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A writer is someone who spends years patiently trying to discover the second being inside him, and the world that makes him who he is. When I speak of writing, the image that comes first to my mind is not a novel, a poem, or a literary tradition; it is the person who shuts himself up in a room, sits down at a table, and, alone, turns inward. Amid his shadows, he builds a new world with words. This man-or this woman-may use a typewriter, or profit from the ease of a computer, or write with a pen on paper, as I do. As he writes, he may drink tea or coffee, or smoke cigarettes. From time to time, he may rise from his table to look out the window at the children playing in the street, or, if he is lucky, at trees and a view, or even at a black wall. He may write poems, or plays, or novels, as I do. But all these differences arise only after the crucial task is complete-after he has sat down at the table and patiently turned inward. To write is to transform that inward gaze into words, to study the worlds into which we pass when we retire into ourselves, and to do so with patience, obstinacy, and joy.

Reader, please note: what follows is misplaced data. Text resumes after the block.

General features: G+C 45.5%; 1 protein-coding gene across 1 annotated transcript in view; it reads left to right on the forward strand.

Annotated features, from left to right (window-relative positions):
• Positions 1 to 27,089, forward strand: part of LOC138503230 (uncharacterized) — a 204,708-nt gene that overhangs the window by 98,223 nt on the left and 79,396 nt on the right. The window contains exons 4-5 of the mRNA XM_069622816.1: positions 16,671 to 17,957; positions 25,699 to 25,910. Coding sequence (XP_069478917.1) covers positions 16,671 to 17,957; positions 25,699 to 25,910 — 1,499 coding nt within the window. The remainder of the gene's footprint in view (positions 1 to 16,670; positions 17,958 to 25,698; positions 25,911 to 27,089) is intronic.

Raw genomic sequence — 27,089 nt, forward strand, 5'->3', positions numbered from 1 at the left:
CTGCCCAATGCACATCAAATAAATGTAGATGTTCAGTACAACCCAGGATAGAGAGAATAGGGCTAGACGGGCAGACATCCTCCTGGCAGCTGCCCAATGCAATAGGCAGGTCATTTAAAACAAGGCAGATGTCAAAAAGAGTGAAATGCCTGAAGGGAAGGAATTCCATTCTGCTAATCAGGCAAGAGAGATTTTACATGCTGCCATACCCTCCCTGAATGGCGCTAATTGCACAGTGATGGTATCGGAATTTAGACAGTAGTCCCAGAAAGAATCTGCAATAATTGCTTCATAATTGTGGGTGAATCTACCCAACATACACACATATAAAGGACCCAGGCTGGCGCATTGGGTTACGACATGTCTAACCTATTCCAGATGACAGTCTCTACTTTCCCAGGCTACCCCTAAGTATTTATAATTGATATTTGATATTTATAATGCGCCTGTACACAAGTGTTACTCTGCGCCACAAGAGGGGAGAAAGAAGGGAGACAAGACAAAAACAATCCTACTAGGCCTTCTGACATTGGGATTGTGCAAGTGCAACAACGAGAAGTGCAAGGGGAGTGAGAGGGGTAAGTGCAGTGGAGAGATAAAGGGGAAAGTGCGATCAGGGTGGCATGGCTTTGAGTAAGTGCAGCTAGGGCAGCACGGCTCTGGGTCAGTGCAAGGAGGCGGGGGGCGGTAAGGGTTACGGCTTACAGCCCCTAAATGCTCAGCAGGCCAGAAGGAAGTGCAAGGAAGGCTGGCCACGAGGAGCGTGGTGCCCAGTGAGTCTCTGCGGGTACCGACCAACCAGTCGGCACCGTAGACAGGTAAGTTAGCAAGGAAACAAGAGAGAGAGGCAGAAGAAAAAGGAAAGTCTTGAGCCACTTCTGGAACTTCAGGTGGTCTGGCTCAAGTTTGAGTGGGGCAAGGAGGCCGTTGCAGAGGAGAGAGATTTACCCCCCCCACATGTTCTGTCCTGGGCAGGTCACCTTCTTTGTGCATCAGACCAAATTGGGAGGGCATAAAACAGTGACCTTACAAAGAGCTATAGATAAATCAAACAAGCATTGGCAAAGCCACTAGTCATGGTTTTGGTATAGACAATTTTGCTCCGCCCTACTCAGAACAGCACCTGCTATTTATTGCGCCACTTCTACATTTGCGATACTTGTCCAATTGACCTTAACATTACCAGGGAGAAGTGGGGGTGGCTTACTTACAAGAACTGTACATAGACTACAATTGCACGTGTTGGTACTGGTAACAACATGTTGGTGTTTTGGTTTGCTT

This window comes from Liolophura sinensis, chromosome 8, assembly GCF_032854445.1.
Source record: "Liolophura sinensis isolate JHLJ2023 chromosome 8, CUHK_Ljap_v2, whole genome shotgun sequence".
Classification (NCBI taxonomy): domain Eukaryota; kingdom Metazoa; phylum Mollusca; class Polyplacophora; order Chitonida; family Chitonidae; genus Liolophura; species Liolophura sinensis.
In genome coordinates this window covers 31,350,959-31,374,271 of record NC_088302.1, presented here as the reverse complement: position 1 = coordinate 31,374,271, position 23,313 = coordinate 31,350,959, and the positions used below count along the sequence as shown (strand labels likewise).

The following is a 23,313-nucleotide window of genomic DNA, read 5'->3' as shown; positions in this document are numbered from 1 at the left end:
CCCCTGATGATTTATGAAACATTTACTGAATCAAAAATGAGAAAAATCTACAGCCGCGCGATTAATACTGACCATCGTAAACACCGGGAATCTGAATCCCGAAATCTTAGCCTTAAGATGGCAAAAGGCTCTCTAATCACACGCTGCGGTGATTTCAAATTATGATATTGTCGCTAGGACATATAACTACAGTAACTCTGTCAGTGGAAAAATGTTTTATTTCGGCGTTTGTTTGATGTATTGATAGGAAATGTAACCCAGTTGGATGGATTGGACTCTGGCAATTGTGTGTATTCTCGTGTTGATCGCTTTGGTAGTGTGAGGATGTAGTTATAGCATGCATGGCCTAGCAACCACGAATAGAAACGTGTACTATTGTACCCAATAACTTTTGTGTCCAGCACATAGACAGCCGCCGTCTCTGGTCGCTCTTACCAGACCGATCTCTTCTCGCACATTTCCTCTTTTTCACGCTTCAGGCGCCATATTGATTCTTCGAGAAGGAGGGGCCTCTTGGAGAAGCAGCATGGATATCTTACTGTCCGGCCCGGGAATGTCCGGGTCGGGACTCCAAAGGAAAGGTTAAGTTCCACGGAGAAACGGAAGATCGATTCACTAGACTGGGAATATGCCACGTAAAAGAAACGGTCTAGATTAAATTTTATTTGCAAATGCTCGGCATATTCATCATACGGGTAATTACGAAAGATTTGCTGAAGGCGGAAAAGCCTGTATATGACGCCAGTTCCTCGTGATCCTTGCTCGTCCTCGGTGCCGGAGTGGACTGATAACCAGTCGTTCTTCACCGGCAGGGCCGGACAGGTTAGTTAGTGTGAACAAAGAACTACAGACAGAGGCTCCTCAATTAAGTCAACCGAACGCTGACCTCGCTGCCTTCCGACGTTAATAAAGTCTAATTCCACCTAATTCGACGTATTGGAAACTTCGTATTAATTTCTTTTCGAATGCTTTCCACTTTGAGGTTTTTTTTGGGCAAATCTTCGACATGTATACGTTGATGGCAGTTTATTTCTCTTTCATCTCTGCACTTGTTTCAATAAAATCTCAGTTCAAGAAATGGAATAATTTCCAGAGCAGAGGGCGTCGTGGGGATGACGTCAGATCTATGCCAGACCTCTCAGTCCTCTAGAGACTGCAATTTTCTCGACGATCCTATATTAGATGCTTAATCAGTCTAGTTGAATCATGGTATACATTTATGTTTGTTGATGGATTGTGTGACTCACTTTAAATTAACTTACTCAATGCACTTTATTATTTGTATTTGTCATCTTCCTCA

Mrs McCullers, I love you.
Margarita G. Smith, the sister of Carson McCullers, remembers “best one evening at a university lecture. After she had recited Stone Is Not Stone in her gentle Southern voice, there was a long silence. Then suddenly a young student stood up and said, ‘Mrs McCullers, I love you.’
Stone Is Not Stone
There was a time when stone was stone
And a face on the street was a finished face.
Between the Thing, myself and God alone
There was an instant symmetry.
Since you have altered all my world this trinity is twisted:
Stone is not stone
And faces like the fractioned characters in dreams are incomplete
Until in the child’s inchoate face
I recognize your exiled eyes.
The soldier climbs the glaring stair leaving your shadow.
Tonight, this torn room sleeps
Beneath the starlight bent by you.